Giving People What They Want: James Nicoll on The Traveler in Black by John Brunner

Giving People What They Want: James Nicoll on The Traveler in Black by John Brunner

The Traveler in Black John Brunner-small The Traveler in Black John Brunner-back-small

The Traveler in Black (Ace Books, 1971). Cover by Diane Dillon and Leo Dillon

Outside of Robert E. Howard, Fritz Leiber, and Michael Moorcock, the 20th Century didn’t produce a great many enduring Sword and Sorcery series. Which is why we cherish those we have, like John Brunner’s The Traveler in Black.

The Traveler in Black first appeared in a short story in Science Fantasy in 1960. He was a captivating and enigmatic figure, and he proved popular enough that Brunner returned to his creation four more times in the next two decades. The first four tales were collected in The Traveler in Black, a 1971 paperback original from Ace Books, part of Terry Carr’s famed Ace SF Special series. James Nicoll turned a fresh eye to them this summer, saying:

Chaos is losing its grip on reality. The Traveller in Black does his humble best to accelerate the process. In most cases he does this by using his power to warp reality to give people what they want — at which point they find they didn’t really want it after all…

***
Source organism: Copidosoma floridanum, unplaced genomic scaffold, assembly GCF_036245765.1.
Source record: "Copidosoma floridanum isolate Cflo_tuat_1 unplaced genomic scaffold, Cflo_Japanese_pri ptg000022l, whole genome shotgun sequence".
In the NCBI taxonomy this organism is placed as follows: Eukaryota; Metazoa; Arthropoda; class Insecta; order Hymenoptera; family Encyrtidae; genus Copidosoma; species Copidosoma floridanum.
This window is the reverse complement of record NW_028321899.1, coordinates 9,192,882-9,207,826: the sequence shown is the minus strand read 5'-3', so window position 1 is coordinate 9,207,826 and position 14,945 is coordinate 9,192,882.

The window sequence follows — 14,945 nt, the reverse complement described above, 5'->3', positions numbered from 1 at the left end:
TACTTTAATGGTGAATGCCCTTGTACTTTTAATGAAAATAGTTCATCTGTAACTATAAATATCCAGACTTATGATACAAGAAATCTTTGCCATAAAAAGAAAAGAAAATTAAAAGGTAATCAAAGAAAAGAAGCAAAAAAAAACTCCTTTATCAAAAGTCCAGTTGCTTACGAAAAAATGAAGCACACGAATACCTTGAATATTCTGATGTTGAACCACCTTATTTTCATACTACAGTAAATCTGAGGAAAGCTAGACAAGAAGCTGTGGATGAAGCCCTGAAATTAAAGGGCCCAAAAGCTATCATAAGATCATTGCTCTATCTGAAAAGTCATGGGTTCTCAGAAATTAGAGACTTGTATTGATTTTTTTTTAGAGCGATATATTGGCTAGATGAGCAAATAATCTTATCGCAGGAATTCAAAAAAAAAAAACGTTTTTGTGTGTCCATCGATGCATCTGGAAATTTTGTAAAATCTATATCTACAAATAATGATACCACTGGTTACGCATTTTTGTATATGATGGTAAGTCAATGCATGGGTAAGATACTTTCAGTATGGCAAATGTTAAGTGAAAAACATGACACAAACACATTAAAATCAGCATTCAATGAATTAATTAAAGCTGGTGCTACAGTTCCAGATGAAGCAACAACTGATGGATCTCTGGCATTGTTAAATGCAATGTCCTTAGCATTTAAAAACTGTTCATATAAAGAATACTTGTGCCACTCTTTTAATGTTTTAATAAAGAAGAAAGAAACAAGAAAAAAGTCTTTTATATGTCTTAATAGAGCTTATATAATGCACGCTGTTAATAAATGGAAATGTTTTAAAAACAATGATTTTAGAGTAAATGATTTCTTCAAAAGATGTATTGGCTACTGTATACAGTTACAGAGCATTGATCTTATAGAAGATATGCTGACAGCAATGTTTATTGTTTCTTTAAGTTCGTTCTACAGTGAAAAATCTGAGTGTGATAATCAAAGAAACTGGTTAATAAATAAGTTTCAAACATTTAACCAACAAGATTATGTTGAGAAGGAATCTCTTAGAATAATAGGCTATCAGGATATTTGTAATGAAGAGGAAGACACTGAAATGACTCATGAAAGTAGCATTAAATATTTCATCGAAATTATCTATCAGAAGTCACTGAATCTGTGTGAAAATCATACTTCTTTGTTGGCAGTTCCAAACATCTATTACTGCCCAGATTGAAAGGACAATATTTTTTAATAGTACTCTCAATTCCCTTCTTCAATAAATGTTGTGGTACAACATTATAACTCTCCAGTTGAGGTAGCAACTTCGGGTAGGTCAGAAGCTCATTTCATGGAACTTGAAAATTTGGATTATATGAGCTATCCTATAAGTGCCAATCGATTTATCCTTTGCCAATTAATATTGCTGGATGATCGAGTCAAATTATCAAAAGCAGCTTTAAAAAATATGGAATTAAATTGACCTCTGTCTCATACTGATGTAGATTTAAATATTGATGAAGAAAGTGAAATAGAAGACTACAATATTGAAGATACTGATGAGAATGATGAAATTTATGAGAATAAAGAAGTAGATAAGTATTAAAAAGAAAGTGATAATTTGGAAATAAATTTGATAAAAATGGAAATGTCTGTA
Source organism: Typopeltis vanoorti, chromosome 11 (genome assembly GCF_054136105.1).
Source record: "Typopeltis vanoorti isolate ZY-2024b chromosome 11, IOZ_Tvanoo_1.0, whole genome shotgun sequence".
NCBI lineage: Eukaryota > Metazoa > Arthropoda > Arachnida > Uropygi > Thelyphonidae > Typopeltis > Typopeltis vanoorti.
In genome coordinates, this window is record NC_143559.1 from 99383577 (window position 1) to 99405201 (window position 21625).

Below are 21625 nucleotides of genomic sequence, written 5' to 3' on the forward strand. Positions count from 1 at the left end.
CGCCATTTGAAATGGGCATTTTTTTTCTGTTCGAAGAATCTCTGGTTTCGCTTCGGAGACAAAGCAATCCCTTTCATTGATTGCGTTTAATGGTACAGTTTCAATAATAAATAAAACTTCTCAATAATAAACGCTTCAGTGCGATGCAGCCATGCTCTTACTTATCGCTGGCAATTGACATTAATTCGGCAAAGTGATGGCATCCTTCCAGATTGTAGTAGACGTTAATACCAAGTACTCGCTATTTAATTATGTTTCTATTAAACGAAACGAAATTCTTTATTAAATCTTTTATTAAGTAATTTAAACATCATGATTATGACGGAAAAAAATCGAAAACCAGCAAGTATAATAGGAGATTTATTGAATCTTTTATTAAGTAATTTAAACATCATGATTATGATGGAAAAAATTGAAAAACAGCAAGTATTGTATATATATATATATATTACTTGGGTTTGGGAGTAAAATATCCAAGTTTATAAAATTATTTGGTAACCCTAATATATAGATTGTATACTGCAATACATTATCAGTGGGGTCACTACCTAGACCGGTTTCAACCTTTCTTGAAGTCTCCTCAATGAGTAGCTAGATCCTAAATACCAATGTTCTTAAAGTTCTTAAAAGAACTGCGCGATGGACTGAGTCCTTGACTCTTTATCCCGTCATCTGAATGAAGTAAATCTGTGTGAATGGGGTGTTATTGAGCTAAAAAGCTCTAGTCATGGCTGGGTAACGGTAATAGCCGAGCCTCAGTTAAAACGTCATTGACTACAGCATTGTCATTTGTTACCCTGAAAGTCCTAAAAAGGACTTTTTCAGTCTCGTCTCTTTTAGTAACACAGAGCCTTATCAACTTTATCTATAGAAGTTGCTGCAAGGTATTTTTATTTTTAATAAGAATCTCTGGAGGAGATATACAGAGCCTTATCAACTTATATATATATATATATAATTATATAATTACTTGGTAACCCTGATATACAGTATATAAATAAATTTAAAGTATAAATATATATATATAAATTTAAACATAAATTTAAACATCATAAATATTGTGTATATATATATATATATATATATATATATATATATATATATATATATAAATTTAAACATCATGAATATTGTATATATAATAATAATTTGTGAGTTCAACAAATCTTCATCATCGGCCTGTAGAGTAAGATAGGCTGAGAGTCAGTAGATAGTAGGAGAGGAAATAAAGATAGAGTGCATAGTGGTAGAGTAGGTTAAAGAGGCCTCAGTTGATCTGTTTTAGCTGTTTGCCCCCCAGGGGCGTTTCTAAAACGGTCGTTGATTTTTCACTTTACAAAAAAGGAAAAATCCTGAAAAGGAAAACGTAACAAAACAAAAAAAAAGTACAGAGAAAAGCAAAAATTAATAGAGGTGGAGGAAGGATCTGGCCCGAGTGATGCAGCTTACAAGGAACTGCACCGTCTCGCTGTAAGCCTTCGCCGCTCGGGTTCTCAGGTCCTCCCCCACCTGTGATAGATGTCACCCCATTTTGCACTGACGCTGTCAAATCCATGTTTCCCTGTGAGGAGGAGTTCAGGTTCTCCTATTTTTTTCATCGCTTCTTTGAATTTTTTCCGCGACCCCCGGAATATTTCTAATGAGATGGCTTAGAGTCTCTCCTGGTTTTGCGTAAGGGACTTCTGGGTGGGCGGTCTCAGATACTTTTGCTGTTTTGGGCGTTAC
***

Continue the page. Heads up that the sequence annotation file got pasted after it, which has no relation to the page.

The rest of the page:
There are parallels between the Traveller stories and Tanith Lee’s later Flat Earth books. While Brunner might have influenced Lee, I think it more likely that both are playing in a sub-genre of fantasy now unfashionable, in which fantastic worlds evolve towards the mundane.

Where Lee’s Flat Earth revels in decadence, the world of the Traveller in Black is one in which one finds a sardonic pleasure in watching people get their just desserts. The delight is redoubled in that one can predict a catastrophe, but one cannot predict just HOW foolish choices will backfire. If that’s the way your sense of humour rolls, you’ll enjoy this book.

It’s always great to read a thoughtful review of a nearly 50-year old S&S vintage paperback (and it’s especially great that we’re not the only ones writing them.)

The 1971 Ace edition contained four stories, including the 1972 Hugo Best Novella nominee “Dread Empire.”

“Imprint of Chaos” (Science Fantasy, #42, August 1960)
“Break the Door of Hell” (Impulse, April 1966)
“The Wager Lost by Winning” (Fantastic, April 1970)
“Dread Empire” (Fantastic, April 1971)

A few years after the book appeared, Brunner produced one final long tale in the series:

“The Things That Are Gods” (Asimov’s SF Adventure Magazine, Fall 1979)

The Traveler in Black Magnum UK-small The Compleat Traveller in Black Bluejay-small The Compleat Traveller in Black

Magnum UK (1978, cover by Bob Fowke), Bluejay Books (1986, Martin Springett), Mandarin (1989, Patrick Mortemore)

The appearance of a 5th story gave Bluejay Books an opportunity to produce a complete version, and that’s exactly what it did in 1986 with The Compleat Traveller in Black (above middle). It was reprinted with the same title in the UK by Methuen, and Mandarin (above right), and in the US by Collier Books. Beware the 2011 reprint from Gateway / Orion, which does not contain the final story, even though it still bears the title The (Compleat) Traveller in Black.